Space Ships and Astronauts: History of Manned Space Flight Part 1
About the history of the United States manned space flights, NASA, the Apollo space ships, and the astronauts.
MANNED SPACE FLIGHT
Within months, the newly organized National Aeronautics and Space Administration took over operations already begun on a 3-stage program whose goal, as set earlier by President Kennedy, was placing a man on the moon and returning him to earth safely within 10 years. The 1st phase, the Mercury program, was upstaged when the Russian Yuri Gagarin completed a full orbit of the earth on April 12, 1961, in the Vostok 1.
But worldwide coverage spotlighted Alan Shepard on the 1st U.S. trip 302 mi. downrange into the Atlantic in the Freedom 7 on May 5, 1961. Five more Mercury flights, each one attempting a new maneuver or longer orbit time, included John Glenn's 1st orbital flight on February 20, 1962, and the final Mercury mission, a 22-orbit flight by Gordon Cooper on May 15-16, 1963. By then, the Russian cosmonaut Nikolayev had flown a 64-orbit mission in Vostok 3 and the only woman cosmonaut, Valentina Tereshkova, was preparing for her 48-orbit mission in June.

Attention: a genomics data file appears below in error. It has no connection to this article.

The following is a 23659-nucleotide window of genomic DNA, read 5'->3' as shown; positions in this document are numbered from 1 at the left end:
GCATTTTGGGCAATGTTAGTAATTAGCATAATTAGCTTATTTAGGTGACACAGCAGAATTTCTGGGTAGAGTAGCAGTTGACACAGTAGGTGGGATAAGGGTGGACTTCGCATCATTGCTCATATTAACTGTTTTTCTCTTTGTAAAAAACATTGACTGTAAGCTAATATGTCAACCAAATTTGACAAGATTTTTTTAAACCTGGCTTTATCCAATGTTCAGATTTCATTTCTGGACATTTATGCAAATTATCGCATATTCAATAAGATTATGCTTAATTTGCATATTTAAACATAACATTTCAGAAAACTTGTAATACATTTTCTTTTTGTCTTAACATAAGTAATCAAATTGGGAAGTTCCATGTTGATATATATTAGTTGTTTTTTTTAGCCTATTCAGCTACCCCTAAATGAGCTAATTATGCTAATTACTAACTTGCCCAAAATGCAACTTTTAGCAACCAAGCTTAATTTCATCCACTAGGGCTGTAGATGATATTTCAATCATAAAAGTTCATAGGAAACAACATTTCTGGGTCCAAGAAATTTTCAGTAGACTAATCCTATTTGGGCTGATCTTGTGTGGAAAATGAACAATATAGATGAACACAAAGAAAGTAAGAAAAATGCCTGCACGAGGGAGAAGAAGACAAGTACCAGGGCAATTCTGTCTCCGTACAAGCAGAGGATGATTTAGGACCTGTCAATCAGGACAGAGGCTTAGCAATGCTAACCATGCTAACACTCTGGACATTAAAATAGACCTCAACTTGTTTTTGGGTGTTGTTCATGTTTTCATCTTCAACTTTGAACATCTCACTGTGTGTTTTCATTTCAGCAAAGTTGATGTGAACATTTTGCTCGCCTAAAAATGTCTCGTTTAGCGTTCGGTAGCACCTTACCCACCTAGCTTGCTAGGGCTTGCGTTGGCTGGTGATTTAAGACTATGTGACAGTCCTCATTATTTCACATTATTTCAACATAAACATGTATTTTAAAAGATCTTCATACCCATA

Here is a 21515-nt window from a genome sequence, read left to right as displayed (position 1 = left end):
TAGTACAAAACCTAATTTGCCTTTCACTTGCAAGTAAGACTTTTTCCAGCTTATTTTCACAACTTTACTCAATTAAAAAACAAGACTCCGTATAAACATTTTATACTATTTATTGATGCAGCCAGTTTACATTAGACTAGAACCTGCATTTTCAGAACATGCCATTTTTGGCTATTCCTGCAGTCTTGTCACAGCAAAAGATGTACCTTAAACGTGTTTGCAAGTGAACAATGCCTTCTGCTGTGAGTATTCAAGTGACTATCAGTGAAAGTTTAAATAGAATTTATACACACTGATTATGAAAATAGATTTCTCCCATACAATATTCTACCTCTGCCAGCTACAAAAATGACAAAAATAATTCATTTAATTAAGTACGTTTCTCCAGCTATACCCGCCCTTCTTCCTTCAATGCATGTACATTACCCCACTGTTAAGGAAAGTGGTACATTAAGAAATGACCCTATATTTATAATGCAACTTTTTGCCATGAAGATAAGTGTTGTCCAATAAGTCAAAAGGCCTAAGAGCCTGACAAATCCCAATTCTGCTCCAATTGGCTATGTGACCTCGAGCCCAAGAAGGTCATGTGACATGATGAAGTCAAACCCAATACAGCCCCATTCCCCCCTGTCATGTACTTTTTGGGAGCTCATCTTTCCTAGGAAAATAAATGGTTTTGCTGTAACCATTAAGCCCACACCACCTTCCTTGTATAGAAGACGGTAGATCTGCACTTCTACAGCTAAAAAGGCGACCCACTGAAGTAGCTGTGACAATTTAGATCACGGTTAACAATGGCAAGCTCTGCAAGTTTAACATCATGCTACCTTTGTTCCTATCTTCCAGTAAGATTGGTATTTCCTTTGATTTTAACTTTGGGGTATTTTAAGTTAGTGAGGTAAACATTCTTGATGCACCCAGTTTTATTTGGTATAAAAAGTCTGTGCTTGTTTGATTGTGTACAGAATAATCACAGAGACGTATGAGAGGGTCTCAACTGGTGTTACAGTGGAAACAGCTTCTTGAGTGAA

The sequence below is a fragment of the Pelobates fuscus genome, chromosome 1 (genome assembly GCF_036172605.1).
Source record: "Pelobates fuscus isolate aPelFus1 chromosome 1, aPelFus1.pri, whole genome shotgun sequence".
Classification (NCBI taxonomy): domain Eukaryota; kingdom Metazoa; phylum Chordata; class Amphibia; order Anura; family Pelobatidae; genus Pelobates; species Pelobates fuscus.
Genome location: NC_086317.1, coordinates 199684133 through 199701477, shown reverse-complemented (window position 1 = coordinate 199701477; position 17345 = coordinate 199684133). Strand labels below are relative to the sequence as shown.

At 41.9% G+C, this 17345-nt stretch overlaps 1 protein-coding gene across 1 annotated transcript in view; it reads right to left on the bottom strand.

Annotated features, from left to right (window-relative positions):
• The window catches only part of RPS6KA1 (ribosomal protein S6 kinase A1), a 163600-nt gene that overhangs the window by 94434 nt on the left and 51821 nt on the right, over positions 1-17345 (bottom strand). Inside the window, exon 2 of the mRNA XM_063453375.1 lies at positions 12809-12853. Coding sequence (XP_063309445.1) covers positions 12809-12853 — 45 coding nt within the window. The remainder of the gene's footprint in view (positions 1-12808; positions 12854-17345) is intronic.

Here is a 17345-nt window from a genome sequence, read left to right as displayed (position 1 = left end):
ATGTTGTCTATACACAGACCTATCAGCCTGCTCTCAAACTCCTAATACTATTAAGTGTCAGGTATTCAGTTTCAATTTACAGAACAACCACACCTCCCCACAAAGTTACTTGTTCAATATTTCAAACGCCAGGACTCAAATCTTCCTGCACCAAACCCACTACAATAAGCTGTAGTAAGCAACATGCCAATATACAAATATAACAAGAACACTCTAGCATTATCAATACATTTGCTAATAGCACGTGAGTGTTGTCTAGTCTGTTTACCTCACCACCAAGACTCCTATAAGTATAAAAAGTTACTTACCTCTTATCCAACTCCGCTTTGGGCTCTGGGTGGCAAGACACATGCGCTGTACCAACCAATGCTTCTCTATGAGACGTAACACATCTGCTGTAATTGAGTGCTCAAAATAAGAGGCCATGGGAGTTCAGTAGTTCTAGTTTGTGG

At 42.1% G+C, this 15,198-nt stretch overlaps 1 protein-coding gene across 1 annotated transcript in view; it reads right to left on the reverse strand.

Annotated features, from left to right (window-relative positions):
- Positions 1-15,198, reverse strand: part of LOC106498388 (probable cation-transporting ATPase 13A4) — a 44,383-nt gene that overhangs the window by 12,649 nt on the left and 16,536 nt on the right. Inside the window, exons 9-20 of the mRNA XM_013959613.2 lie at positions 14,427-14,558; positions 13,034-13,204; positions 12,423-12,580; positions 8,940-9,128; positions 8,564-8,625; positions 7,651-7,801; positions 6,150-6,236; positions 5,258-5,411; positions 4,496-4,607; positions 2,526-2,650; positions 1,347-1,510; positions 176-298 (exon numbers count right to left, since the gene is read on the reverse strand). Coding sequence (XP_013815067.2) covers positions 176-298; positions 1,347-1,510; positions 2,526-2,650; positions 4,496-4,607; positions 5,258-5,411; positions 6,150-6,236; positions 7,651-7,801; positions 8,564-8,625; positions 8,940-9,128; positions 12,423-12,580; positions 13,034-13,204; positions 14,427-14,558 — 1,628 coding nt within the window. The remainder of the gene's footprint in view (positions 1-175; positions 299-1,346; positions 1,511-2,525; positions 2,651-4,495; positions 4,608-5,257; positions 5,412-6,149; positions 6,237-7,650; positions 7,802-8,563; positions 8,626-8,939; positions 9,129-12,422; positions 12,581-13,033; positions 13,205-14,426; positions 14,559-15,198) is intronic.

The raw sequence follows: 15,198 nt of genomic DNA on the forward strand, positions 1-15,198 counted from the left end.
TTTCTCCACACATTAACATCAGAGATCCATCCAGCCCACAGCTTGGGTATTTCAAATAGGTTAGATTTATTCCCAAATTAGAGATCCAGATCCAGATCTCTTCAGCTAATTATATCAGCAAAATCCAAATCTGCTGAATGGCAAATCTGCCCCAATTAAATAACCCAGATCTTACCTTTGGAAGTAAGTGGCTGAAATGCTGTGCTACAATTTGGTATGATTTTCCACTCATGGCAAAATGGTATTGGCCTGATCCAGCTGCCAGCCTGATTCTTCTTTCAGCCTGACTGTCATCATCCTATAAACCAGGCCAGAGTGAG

The Mercury and Vostok flights convinced scientists that human beings could operate their ships in a weightless environment, could conduct useful observations in space, and could come home again to tell the tale.
The next manned programs, the U.S. Gemini and the Russian Voskhod flights, proved that humans could maneuver a spaceship and dock with another vehicle and that persons could walk and work in the vacuum of space. These tasks would be necessary for landing on and leaving the moon's surface and returning to the mother ship.
Then, at Christmastime in 1968, a manned craft circled the moon. The 1st Apollo crew expressed the awe felt when looking back from deep space to the beauty of earth. For the 1st time men saw the planet as a whole and realized what they had left; how beautiful, fragile, and lonely is earth, hanging in the void. Their limited words frustrated them, but their emotion was transmitted.
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